On that note, I read my poetry Wednesday at The Cornelia Street Café’s Perfect Sense series, curated by Alyssa Heyman. The reading was a one-year anniversary celebration for Red Glass Books, the chapbook series created by my dear friend and publisher, Janet Kaplan. The other readers were E.J. Antonio, Brian Clements, Patricia Spears Jones, Edwin Torres, & Janet Kaplan read the world of Kate Greenstreet. All terrific. It was a remarkable evening and not just because I felt like a real participant for the first time. Everyone was good; everyone was listened to.
I’ve always been phobic about public speaking. A sad tale: lots of lost opportunities, many weeks of sobbing before some inescapable event, reliving a panic I didn’t understand. But I’ve finally gotten over that. I attribute this largely to age but also to Janet. Having someone who understands exactly what that fear is like, has overcome it herself, and is actively and always rooting for me made a big difference.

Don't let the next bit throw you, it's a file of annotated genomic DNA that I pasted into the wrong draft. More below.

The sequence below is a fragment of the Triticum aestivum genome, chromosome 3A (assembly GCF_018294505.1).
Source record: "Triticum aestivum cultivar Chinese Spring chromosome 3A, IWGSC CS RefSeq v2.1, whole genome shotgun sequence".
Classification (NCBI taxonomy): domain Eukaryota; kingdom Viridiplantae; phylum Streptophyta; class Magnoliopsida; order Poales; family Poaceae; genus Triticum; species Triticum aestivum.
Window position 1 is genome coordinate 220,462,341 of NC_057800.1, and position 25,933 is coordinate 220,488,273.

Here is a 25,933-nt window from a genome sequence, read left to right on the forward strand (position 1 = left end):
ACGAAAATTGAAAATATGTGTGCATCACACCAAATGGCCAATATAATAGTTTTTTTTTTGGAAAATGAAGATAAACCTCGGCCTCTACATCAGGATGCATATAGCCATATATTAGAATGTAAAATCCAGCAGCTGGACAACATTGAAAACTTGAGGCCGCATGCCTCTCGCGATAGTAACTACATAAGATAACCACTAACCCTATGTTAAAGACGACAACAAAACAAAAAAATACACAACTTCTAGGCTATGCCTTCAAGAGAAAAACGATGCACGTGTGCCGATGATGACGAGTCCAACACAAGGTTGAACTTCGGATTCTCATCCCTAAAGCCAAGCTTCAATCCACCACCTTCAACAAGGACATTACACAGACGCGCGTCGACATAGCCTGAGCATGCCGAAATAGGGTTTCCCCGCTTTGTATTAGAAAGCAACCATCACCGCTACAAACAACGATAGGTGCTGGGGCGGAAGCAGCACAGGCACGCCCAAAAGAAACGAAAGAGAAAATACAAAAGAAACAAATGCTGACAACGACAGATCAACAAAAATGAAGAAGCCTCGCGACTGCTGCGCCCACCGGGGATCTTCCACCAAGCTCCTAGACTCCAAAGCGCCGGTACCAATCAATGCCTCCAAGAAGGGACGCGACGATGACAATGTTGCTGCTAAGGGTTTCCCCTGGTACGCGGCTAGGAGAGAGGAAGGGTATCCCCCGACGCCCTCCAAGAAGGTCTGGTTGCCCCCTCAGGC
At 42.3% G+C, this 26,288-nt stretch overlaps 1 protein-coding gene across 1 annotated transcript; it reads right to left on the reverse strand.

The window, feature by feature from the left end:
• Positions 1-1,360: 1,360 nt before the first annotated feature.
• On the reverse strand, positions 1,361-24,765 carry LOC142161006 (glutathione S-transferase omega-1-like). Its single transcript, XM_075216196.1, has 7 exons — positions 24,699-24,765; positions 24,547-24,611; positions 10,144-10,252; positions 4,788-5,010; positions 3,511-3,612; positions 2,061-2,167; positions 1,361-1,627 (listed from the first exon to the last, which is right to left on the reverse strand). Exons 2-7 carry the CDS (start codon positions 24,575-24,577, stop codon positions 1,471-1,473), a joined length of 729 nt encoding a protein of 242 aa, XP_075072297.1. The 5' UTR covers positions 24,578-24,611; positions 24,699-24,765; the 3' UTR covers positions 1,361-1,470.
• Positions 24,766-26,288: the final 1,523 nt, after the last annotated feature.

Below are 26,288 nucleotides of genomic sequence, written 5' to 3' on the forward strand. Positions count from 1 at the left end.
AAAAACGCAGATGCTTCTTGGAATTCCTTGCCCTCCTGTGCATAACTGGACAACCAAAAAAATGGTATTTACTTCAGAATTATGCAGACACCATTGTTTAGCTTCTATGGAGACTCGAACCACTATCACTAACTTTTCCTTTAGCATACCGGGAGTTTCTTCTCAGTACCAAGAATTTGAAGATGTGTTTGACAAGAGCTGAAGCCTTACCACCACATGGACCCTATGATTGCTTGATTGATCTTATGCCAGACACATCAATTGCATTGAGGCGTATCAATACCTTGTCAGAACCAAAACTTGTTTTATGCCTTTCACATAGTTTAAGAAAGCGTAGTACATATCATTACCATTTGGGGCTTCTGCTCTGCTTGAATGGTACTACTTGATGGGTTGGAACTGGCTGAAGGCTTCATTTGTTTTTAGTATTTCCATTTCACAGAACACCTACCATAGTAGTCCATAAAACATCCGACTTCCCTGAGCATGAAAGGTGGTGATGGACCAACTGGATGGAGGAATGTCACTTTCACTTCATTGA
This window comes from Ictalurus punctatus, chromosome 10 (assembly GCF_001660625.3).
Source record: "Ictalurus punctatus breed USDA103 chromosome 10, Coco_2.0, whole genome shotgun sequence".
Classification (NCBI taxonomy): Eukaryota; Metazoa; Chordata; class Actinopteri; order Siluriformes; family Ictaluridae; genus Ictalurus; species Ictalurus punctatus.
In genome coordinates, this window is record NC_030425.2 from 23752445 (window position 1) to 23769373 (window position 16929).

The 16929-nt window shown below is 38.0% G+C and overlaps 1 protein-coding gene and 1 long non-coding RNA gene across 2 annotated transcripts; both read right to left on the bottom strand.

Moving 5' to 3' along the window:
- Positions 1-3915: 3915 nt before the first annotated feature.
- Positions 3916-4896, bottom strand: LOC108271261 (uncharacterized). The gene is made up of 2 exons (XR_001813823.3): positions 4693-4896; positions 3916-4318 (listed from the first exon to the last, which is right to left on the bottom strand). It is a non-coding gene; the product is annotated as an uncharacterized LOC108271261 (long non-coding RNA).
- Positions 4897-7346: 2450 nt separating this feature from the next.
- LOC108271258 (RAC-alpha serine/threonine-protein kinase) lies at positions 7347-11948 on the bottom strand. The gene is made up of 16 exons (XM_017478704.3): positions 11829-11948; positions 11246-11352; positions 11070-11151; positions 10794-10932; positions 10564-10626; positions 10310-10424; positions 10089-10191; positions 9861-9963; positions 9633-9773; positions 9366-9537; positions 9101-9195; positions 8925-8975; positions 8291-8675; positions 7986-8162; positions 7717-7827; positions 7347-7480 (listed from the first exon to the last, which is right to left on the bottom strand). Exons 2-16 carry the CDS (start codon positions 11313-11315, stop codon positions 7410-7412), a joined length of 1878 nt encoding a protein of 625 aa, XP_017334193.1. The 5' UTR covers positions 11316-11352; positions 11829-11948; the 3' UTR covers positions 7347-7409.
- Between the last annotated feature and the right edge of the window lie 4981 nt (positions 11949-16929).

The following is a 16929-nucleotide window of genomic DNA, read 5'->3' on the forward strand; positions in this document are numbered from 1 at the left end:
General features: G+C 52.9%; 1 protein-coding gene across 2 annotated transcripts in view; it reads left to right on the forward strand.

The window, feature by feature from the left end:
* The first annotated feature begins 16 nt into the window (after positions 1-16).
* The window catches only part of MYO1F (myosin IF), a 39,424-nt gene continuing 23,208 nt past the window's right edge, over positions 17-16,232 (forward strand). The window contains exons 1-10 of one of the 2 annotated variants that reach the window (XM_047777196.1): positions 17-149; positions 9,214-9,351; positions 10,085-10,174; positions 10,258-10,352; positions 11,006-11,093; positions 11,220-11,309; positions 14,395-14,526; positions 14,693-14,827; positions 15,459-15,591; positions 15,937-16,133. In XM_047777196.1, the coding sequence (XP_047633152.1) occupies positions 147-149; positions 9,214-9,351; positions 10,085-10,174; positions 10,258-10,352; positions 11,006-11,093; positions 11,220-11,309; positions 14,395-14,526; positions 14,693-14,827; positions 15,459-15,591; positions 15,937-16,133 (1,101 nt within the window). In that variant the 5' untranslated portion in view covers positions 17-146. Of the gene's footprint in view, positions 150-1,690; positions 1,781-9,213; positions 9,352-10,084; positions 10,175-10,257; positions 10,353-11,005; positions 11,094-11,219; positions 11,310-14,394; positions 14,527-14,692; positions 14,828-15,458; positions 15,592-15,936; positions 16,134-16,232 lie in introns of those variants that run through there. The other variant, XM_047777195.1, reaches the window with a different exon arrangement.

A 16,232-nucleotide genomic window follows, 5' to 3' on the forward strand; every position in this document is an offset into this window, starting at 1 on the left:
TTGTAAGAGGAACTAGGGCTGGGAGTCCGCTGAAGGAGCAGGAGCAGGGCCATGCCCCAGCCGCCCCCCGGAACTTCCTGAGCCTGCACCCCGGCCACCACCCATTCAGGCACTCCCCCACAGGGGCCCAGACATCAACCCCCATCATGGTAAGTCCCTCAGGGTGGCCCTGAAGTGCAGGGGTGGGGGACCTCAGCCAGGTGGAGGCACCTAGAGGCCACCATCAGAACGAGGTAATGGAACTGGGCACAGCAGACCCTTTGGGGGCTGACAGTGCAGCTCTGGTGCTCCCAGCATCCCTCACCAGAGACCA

My mother said today, when I was telling her about the pleasure of reading, and the compliments I received, “You’re an actor, I’ve always known that.” I was greatly surprised. I’ve always known it too—though I would say performer rather than actor—but as long as I was too scared to perform, there was no point talking about it. And it’s still iffy, because experiencing the rush and then the letdown afterward was difficult…I felt thrust back into the void…and all the familiar feelings, it’s too late, it’s too late, which have been plaguing me over the last year slammed me hard yesterday.
But it’s not just about the pleasure of being on stage. I also had the satisfaction of communicating my work better than the page alone can. My poems about the breakup with Philip are angry/painful, but also funny. My friends and family saw the anger and pain; my sister remarked, after reading my chapbook, “I’d like to grind him to a fine powder.” She’s got a way with words too, doesn’t she? I keep thinking about that image; my very capable sister carrying out that rather gruesome task, which I have no doubt she could do if necessary.